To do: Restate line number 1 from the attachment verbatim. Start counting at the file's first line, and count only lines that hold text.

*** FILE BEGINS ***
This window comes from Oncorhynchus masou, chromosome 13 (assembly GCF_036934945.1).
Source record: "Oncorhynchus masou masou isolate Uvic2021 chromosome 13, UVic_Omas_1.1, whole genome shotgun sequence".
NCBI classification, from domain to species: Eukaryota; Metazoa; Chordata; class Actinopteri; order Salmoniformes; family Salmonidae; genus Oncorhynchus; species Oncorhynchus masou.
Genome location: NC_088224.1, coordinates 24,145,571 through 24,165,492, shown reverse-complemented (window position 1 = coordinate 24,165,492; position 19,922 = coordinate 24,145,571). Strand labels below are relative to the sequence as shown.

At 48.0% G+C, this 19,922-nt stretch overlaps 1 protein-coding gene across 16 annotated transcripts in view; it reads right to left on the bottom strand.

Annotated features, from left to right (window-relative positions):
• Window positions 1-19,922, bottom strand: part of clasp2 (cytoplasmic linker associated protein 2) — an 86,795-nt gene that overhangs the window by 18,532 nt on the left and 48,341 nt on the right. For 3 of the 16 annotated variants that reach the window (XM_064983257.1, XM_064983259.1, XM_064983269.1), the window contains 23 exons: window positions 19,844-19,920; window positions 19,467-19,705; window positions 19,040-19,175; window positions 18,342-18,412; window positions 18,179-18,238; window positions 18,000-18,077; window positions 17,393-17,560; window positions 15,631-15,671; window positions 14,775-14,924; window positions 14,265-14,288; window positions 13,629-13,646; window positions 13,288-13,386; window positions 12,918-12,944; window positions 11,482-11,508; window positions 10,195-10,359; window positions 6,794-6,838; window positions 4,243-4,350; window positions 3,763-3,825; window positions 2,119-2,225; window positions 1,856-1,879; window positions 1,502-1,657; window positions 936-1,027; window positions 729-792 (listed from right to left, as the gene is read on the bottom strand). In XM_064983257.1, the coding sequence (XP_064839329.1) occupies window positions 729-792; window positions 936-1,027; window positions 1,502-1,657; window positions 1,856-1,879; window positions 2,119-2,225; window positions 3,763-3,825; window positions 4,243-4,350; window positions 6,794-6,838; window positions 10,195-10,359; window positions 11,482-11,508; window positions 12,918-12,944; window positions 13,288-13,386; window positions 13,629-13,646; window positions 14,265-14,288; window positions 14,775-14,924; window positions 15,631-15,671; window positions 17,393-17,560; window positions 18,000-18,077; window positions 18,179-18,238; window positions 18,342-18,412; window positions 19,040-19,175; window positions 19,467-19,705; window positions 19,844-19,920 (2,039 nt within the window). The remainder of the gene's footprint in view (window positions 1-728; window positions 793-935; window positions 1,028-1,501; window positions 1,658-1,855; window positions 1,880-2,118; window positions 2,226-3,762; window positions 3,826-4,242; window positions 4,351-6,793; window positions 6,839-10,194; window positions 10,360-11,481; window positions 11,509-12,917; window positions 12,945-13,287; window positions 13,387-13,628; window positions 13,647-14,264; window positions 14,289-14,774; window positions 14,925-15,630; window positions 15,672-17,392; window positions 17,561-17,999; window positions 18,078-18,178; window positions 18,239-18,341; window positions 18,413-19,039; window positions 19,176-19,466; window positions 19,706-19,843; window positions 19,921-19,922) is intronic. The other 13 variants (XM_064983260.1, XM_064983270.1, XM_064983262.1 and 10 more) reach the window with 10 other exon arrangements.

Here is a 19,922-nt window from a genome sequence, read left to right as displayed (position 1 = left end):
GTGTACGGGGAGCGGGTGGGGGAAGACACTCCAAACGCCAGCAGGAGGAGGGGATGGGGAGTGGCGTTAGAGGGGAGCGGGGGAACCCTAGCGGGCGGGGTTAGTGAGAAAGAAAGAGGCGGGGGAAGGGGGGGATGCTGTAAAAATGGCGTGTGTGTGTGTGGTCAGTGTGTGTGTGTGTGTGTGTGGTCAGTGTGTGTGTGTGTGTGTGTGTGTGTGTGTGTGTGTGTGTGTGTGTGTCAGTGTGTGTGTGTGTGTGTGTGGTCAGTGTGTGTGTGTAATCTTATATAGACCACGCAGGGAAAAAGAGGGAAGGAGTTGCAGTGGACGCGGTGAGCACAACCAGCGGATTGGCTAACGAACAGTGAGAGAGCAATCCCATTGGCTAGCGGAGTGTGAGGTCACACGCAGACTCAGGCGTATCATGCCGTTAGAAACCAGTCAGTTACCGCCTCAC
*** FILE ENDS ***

This window comes from Oncorhynchus masou, chromosome 13 (assembly GCF_036934945.1).